In the early 1950s, a group of 50 Thai communists traveled to Beijing, where they received training in ideology and propaganda. In 1961, small groups of Pathet Lao insurgents infiltrated north Thailand. Local communist party cells were organized and volunteers were sent to Chinese, Laotian and North Vietnamese training camps, where training focused on armed struggle and terror tactics to fight capitalism in the region. Between 1962 and 1965, 350 Thai nationals underwent an eight-month training course in North Vietnam. The guerrillas initially possessed only a limited number of flintlocks as well as French, Chinese and Japanese weapons. In the first half of 1965, the rebels smuggled approximately 3,000 US-made weapons and 90,000 rounds of ammunition from Laos. The shipment, originally supplied to the US-supported Royal Lao Armed Forces, was instead sold to smugglers who in turn traded the weapons to the CPT.[4][8]

Between 1961 and 1965, insurgents carried out 17 political assassinations. They avoided full scale guerrilla warfare until the summer of 1965, when militants began engaging Thai security forces. A total of 13 clashes were recorded during that period.[4] The second half of 1965 was marked by a further 25 violent incidents,[4] and starting in November 1965, CPT insurgents began undertaking more elaborate operations, including an ambush on a Thai police patrol outside Mukdahan, at that time in Nakhon Phanom Province.[9]

The insurgency spread to other parts of Thailand in 1966, although 90 percent of insurgency-related incidents occurred in the northeast of the country.[4] On 14 January 1966, a spokesman representing the Thai Patriotic Front called for the start of a "people's war" in Thailand. The statement marked an escalation of violence in the conflict, and in early April 1966 rebels killed 16 Thai soldiers and wounded 13 others during clashes in Chiang Rai Province.[9] A total of 45 security personnel and 65 civilians were killed by insurgent attacks during the first half of 1966.[9]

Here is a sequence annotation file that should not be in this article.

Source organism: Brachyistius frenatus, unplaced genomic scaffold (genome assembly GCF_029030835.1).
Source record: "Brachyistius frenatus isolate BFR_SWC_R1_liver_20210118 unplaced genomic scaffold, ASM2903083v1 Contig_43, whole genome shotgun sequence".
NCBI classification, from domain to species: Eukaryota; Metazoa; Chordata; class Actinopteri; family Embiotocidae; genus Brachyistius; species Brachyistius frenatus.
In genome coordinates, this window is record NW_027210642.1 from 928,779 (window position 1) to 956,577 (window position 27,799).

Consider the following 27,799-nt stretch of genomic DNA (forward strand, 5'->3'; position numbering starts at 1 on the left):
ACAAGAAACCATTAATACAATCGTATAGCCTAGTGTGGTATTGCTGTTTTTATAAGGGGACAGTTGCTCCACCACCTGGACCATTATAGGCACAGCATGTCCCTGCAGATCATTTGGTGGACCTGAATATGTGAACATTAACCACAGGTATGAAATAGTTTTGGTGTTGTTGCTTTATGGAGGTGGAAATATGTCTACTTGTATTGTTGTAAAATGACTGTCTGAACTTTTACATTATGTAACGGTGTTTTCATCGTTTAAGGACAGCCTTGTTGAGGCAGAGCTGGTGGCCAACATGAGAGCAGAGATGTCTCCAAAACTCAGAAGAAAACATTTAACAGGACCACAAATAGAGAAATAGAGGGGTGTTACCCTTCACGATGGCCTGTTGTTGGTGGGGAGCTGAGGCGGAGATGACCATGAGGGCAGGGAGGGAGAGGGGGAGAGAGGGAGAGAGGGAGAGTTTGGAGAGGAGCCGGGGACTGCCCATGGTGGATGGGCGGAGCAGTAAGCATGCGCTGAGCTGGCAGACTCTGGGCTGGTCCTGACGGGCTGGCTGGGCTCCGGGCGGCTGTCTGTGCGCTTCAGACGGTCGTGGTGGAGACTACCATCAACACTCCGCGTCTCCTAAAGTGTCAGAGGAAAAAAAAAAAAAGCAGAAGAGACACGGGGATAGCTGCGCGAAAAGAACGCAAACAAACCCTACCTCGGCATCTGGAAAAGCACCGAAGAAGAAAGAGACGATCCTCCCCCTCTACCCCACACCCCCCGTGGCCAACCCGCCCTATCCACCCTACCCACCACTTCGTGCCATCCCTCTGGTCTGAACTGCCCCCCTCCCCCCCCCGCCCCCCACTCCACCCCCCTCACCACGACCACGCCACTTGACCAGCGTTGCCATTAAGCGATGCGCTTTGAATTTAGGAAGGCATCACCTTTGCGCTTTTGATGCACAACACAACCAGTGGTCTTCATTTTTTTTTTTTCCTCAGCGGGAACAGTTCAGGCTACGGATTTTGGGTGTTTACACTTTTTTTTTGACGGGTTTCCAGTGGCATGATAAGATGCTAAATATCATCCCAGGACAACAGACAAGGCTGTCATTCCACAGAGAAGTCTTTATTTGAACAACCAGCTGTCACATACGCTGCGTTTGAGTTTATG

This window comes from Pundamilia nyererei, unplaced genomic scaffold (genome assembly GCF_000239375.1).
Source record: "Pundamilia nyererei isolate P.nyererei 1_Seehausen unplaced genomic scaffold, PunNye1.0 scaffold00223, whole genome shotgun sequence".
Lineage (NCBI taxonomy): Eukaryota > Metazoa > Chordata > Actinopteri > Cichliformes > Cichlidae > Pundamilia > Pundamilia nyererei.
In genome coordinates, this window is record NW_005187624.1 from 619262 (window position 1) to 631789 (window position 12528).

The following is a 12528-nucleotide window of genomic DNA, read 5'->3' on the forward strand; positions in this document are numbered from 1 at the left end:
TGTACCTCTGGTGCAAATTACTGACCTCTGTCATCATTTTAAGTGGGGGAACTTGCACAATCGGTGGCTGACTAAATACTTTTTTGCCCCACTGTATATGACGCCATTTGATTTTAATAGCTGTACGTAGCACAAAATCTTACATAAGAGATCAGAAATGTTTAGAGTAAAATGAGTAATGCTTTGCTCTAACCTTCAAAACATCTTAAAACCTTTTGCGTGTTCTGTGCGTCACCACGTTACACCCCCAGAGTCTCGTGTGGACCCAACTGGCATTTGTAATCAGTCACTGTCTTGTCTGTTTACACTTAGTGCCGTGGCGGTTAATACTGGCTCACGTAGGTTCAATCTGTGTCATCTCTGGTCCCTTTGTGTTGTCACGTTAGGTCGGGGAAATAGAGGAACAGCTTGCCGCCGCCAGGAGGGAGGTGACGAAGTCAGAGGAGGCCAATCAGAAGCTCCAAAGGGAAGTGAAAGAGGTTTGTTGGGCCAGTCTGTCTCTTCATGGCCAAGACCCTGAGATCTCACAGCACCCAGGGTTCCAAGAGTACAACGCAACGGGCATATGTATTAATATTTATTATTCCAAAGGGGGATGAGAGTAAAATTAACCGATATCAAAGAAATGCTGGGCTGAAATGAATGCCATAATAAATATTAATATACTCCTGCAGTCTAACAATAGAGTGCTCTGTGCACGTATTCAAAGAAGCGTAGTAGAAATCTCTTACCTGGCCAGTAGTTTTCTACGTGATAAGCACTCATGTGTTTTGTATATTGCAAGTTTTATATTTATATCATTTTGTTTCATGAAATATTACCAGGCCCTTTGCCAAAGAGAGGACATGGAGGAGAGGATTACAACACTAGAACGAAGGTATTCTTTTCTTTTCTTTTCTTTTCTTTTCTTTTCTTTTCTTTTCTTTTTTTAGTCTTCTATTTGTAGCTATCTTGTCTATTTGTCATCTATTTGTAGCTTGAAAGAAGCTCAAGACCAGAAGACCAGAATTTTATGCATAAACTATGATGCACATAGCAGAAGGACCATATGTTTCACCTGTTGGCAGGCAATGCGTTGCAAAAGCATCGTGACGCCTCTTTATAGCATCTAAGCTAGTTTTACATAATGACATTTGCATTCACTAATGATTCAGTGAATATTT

Despite five insurgent attacks on the bases used by the United States Air Force in Thailand, American involvement in the conflict remained limited.[4][19]

Following the defeat of the National Revolutionary Army in the Chinese Civil War, its 49th Division crossed into Thailand from neighboring Yunnan. The Chinese troops quickly integrated into Thai society, engaging in the lucrative opium trade under the aegis of corrupt officials. Drug trade provided an important source of income for the local population, while at the same time nationalist troops cooperated with the government during its counter-insurgency operations. In July 1967, the 1967 Opium War broke out when opium growers refused to pay taxes to the Kuomintang. Government forces became involved in the conflict, destroying a number of villages and resettling suspected communists. The newly transferred populations provided new recruits for the CPT.[1]

In February and August 1967, the Thai government conducted a number of counter-insurgency raids in Bangkok and Thonburi, arresting 30 CPT members including secretary-general Thong Chaemsri.[9] Further arrests ensued in October and November 1968.[9]

The Thai government deployed over 12,000 troops to the country's northern provinces in January 1972, carrying out a six-week operation in which over 200 militants were killed. The government's casualties during the operation amounted to 30 soldiers killed and 100 wounded.[9]

In late 1972, the Royal Thai Army, police, and volunteer defence forces committed the Red Drum killings of more than 200[17] (unofficial accounts speak of up to 3,000)[20][21] civilians who were accused of supporting communists in Tambon Lam Sai, Phatthalung Province, southern Thailand. The massacre was probably ordered by the government's Communist Suppression Operations Command (CSOC).[17][22]

It was only one example "of a pattern of widespread abuse of power by the army and enforcement agencies"[23] during the brutal anti-communist operations of 1971–1973 that took an official death toll of 3,008 civilians throughout the country[17] (while unofficial estimates are between 1,000 and 3,000 in Phatthalung Province alone).[21] Those killed were accused of working with the CPT. Until that point, communist suspects arrested by soldiers were normally shot by the roadside. The "red oil drum" technique was later introduced to eliminate any possible evidence. Suspects were clubbed to a point of semi-consciousness before being dumped in gasoline-filled, used oil drums and burnt alive.[24][25] The 200 litre red drums had an iron grille divider with a fire below and the suspect above.[26]